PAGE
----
10 months ago · Leah Fogt · Comments Off on World Suicide Prevention Day
September 10th is World Suicide Prevention Day. It’s a day when world-wide we work to raise awareness about suicide, mental health, and most importantly prevention of death by suicide. One of the most valuable ways everyday people can participate in suicide prevention is by reducing the stigmas associated with suicide and mental illness.
At a recent professional conference, I was discussing these topics with some of my colleagues and an interesting conversation came up regarding the movement to change the language we use to talk about suicide. Typically we hear expressions like “he/she committed suicide”, and many mental health professionals and advocates are suggesting this language is problematic. The word “committed” is typically used to describe actions that we consider wrong, immoral, or deplorable. For example a crime is committed, adultery is committed, a sin is committed. Suicide is not a crime, and most religious communities no longer recognize it as a sin – so “committed suicide” doesn’t work. Using this language imposes judgment and may cause people who are feeling suicidal to feel unsafe or afraid to seek the support and help they need, even from trusted friends and family members.
Some suggest using the words “completed suicide” to describe when a person dies in this manner, however many take issue with that language as well, since “complete” is usually a positive thing (e.g. complete a class, complete a task, complete a work day). Completion is good. Suicide is not.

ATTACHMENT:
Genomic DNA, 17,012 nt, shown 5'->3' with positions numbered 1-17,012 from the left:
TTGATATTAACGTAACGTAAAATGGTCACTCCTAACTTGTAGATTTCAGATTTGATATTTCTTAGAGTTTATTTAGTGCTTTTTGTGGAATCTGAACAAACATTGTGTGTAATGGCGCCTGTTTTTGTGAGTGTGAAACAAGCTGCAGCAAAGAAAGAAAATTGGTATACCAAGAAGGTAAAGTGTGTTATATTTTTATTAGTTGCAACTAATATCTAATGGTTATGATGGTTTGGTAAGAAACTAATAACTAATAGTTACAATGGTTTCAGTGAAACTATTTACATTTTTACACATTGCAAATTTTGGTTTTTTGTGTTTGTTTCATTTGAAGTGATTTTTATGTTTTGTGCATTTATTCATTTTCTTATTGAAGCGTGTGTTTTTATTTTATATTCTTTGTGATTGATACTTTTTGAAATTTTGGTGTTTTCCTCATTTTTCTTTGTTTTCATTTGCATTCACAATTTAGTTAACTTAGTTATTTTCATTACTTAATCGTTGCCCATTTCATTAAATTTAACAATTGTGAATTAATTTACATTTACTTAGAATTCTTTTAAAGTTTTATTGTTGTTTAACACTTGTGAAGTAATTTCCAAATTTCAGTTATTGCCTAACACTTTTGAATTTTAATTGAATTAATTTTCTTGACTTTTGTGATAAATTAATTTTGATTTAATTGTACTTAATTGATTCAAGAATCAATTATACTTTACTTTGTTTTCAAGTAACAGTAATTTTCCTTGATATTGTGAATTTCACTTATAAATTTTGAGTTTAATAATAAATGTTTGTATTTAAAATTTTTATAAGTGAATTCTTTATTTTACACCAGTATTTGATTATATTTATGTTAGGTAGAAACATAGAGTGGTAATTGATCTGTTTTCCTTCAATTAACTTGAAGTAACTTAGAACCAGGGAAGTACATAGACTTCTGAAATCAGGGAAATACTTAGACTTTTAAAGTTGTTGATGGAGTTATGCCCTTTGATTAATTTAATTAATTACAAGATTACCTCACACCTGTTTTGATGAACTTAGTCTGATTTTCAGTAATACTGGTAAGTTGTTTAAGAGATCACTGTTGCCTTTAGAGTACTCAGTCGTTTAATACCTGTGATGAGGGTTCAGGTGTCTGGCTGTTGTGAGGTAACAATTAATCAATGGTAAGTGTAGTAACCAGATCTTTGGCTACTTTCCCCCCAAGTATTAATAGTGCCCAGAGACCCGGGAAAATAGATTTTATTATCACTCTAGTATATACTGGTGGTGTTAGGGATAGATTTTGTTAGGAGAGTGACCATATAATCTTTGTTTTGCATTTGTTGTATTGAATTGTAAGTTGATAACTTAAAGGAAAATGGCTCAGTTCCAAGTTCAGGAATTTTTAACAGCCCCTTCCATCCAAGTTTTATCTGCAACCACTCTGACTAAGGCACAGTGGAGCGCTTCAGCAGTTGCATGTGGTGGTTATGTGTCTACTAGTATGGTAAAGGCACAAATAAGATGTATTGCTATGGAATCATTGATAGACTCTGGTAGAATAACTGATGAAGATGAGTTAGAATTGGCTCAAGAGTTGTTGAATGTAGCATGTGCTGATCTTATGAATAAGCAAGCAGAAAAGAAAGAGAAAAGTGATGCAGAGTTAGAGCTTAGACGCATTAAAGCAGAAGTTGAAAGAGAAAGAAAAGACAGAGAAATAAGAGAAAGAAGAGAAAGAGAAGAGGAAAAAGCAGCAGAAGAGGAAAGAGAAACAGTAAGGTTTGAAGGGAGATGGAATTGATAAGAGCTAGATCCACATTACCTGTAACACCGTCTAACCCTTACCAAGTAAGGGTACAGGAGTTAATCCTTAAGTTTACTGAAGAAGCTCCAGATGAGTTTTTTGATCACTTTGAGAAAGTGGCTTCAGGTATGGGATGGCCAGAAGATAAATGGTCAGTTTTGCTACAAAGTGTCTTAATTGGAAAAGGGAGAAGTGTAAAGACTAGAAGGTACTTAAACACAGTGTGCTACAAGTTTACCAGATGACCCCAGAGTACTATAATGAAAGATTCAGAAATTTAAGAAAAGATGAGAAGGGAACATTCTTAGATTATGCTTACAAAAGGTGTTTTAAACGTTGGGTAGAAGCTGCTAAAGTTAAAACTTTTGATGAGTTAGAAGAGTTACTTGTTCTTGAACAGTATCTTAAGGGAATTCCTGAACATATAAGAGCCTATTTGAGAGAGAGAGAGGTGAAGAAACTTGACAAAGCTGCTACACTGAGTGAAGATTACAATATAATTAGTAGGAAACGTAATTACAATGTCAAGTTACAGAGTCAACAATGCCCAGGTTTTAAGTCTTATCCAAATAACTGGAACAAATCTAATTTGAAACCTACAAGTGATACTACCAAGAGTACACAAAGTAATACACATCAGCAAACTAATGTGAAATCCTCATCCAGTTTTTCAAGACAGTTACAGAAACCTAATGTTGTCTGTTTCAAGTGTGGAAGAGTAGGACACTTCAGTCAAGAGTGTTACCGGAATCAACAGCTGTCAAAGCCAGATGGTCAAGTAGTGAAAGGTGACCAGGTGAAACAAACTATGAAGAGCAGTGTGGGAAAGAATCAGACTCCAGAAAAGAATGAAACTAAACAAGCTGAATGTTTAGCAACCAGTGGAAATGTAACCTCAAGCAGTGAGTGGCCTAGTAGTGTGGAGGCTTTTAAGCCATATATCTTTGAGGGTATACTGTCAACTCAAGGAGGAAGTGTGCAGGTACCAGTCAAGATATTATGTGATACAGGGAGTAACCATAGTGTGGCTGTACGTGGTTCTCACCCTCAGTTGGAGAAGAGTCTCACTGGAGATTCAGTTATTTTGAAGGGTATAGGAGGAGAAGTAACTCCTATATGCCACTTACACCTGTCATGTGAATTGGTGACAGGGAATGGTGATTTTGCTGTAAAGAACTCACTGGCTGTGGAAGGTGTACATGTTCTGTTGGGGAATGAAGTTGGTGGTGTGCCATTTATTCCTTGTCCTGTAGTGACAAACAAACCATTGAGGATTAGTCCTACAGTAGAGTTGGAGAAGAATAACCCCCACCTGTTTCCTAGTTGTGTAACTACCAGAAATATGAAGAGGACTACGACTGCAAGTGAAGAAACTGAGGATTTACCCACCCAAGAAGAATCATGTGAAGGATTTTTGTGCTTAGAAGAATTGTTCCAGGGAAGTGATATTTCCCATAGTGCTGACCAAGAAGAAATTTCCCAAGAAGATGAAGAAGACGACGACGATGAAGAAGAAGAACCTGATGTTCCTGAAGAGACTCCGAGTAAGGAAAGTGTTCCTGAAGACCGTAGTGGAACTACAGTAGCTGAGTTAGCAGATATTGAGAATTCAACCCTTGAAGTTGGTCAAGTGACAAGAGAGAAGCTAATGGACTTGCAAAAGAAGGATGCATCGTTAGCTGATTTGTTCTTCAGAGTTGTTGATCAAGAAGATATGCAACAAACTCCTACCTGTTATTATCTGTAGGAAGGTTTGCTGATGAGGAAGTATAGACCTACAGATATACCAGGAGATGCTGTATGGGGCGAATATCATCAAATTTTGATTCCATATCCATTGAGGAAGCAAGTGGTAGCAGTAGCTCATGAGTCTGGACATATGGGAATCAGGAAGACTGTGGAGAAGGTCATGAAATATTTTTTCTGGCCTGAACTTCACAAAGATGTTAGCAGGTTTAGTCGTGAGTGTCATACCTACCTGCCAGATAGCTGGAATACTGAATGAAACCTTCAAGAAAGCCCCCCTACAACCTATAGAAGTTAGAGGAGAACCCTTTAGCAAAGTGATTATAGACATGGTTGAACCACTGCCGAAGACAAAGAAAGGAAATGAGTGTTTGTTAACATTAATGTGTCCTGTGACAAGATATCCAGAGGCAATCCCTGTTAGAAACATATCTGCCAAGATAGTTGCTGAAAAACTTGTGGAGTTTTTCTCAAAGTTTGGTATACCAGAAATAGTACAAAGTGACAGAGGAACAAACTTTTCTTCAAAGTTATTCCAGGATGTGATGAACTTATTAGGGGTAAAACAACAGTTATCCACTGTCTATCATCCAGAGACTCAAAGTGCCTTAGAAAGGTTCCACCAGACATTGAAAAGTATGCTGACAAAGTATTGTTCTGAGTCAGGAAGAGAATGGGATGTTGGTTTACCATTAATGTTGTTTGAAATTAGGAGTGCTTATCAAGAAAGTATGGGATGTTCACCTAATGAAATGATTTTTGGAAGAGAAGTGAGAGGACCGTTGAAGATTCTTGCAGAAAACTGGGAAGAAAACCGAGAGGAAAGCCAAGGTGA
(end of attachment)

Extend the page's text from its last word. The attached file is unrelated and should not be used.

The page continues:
The preferred language that is becoming increasingly common in the mental health field is to say a person “died by suicide”, which acknowledges the role of mental ILLNESS, much like when we say “she died of cancer” or “he died from a heart attack.” While it may be a little more cumbersome to say, it conveys the act of suicide is the result of illness, intolerable stress, or trauma. It removes judgment from the picture. Event the Associated Press officially discourages the use of the phrase “committed suicide” except in the case of direct quotes, preferring alternatives like “died by suicide.”
Shifting our language can help decrease the stigma and judgment around suicide issues. It may help make it a little easier for a person who is struggling with thoughts of death to talk about how they are feeling and seek the help they need, which in the end must be our goal.
If you or someone you know is struggling with thoughts of suicide, TALK ABOUT IT! Don’t wait! Don’t ignore it! There is help and support available. Below are some national and local suicide prevention resources.
National Suicide Prevention Hotline – 1-800-TALK (8255), chat online HERE.
Butler County Crisis Consultation and Intervention – 1-844-4CRISIS (1-844-427-4747).
Warren & Clinton Counties Crisis Hotline – 1-877-695-NEED (6333)
Preble County Crisis Hotline – 1-866-532-3097
Montgomery County Crisis Care – 937-224-4646
Hamilton County Crisis – 513-281-CARE (2273)
Categories: Awareness and News